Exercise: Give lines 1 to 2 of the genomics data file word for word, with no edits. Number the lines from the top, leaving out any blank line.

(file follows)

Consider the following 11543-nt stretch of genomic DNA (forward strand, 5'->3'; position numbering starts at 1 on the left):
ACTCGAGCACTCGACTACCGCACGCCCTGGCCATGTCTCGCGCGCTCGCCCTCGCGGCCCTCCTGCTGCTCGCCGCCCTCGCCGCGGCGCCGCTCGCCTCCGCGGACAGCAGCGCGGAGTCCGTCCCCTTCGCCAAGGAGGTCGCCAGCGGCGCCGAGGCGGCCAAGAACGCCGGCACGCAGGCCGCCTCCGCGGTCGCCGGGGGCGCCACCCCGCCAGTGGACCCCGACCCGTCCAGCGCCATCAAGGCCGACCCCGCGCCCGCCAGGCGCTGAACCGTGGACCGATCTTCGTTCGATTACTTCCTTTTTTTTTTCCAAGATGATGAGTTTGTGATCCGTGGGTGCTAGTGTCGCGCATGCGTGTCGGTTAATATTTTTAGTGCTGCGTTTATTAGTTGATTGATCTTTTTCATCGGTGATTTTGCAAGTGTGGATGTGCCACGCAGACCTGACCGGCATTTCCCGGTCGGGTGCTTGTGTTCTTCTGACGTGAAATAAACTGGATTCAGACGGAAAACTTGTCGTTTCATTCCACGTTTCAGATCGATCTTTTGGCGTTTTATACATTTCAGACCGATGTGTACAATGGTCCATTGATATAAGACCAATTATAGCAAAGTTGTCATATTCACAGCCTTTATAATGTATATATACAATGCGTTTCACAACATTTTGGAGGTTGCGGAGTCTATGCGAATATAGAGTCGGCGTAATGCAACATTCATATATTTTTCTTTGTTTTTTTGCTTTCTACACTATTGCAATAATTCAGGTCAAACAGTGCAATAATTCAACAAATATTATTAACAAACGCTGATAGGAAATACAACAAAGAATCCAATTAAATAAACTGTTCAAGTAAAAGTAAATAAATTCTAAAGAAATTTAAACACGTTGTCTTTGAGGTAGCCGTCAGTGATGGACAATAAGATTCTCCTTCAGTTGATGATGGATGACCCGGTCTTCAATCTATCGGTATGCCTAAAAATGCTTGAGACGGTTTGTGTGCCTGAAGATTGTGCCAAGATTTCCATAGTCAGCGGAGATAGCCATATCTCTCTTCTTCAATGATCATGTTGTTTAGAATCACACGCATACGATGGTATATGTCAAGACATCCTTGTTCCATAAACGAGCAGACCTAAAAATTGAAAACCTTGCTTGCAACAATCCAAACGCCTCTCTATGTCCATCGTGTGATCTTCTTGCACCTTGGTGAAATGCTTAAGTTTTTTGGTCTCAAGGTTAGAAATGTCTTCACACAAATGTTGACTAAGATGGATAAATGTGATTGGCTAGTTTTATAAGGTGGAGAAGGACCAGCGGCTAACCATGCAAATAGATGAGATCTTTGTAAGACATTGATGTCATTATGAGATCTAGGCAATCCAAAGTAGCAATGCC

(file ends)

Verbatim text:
Consider the following 11543-nt stretch of genomic DNA (forward strand, 5'->3'; position numbering starts at 1 on the left):
ACTCGAGCACTCGACTACCGCACGCCCTGGCCATGTCTCGCGCGCTCGCCCTCGCGGCCCTCCTGCTGCTCGCCGCCCTCGCCGCGGCGCCGCTCGCCTCCGCGGACAGCAGCGCGGAGTCCGTCCCCTTCGCCAAGGAGGTCGCCAGCGGCGCCGAGGCGGCCAAGAACGCCGGCACGCAGGCCGCCTCCGCGGTCGCCGGGGGCGCCACCCCGCCAGTGGACCCCGACCCGTCCAGCGCCATCAAGGCCGACCCCGCGCCCGCCAGGCGCTGAACCGTGGACCGATCTTCGTTCGATTACTTCCTTTTTTTTTTCCAAGATGATGAGTTTGTGATCCGTGGGTGCTAGTGTCGCGCATGCGTGTCGGTTAATATTTTTAGTGCTGCGTTTATTAGTTGATTGATCTTTTTCATCGGTGATTTTGCAAGTGTGGATGTGCCACGCAGACCTGACCGGCATTTCCCGGTCGGGTGCTTGTGTTCTTCTGACGTGAAATAAACTGGATTCAGACGGAAAACTTGTCGTTTCATTCCACGTTTCAGATCGATCTTTTGGCGTTTTATACATTTCAGACCGATGTGTACAATGGTCCATTGATATAAGACCAATTATAGCAAAGTTGTCATATTCACAGCCTTTATAATGTATATATACAATGCGTTTCACAACATTTTGGAGGTTGCGGAGTCTATGCGAATATAGAGTCGGCGTAATGCAACATTCATATATTTTTCTTTGTTTTTTTGCTTTCTACACTATTGCAATAATTCAGGTCAAACAGTGCAATAATTCAACAAATATTATTAACAAACGCTGATAGGAAATACAACAAAGAATCCAATTAAATAAACTGTTCAAGTAAAAGTAAATAAATTCTAAAGAAATTTAAACACGTTGTCTTTGAGGTAGCCGTCAGTGATGGACAATAAGATTCTCCTTCAGTTGATGATGGATGACCCGGTCTTCAATCTATCGGTATGCCTAAAAATGCTTGAGACGGTTTGTGTGCCTGAAGATTGTGCCAAGATTTCCATAGTCAGCGGAGATAGCCATATCTCTCTTCTTCAATGATCATGTTGTTTAGAATCACACGCATACGATGGTATATGTCAAGACATCCTTGTTCCATAAACGAGCAGACCTAAAAATTGAAAACCTTGCTTGCAACAATCCAAACGCCTCTCTATGTCCATCGTGTGATCTTCTTGCACCTTGGTGAAATGCTTAAGTTTTTTGGTCTCAAGGTTAGAAATGTCTTCACACAAATGTTGACTAAGATGGATAAATGTGATTGGCTAGTTTTATAAGGTGGAGAAGGACCAGCGGCTAACCATGCAAATAGATGAGATCTTTGTAAGACATTGATGTCATTATGAGATCTAGGCAATCCAAAGTAGCAATGCC